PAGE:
22 October 1900, LR5, Cambridge University Engineering Dept.
Dr Jossy Sayir, a lecturer and researcher at Robinson College, Cambridge, will address the society on his research. It promises to be a most entertaining and engaging lecture.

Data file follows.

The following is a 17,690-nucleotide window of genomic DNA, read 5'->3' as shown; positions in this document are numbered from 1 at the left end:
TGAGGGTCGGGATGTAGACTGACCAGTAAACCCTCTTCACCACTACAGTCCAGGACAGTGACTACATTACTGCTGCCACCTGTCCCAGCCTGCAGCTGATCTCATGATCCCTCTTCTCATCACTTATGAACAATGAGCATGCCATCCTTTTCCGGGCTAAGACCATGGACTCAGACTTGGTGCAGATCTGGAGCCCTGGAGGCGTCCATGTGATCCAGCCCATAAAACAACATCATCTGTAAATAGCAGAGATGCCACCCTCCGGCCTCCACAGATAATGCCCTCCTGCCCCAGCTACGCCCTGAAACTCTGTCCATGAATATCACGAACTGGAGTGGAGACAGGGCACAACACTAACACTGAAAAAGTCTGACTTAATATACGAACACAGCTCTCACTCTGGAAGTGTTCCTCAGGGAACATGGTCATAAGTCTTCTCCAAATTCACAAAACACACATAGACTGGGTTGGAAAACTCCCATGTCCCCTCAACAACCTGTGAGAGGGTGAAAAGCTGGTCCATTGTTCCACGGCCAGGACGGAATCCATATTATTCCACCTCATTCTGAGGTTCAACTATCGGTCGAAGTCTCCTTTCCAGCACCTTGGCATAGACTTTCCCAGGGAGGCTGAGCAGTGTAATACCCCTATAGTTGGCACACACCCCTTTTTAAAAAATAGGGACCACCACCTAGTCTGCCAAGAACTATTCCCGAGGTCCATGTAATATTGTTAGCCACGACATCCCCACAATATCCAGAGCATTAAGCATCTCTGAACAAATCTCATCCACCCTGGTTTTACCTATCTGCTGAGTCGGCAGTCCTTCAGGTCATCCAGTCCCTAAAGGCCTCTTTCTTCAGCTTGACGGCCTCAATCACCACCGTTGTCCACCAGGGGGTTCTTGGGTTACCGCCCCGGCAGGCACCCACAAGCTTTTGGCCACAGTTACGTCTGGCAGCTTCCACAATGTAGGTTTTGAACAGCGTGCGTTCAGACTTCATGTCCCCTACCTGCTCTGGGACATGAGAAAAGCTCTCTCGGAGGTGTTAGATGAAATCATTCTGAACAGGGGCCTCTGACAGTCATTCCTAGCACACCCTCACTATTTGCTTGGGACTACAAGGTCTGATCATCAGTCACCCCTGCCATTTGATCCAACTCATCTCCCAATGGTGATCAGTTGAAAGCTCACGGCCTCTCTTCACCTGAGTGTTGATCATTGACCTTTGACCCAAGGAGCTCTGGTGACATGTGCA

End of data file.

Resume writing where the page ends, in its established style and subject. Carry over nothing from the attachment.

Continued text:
There is a lot of digital information in the world — about three zettabytes’ worth (that’s 3000 billion billion bytes) — and the constant influx of new digital content poses a real challenge for archivists. Hard disks are expensive and require a constant supply of electricity, while even the best ‘no-power’ archiving materials such as magnetic tape degrade within a decade. One solution is to use DNA: a compact, robust molecule, as a storage medium. We call this DNA storage. The talk will introduce the technology for writing and reading DNA, cover data preparation and retrieval. It will also include an activity where participants will get to encode and decode their own messages into DNA in the form of coloured Lego pieces.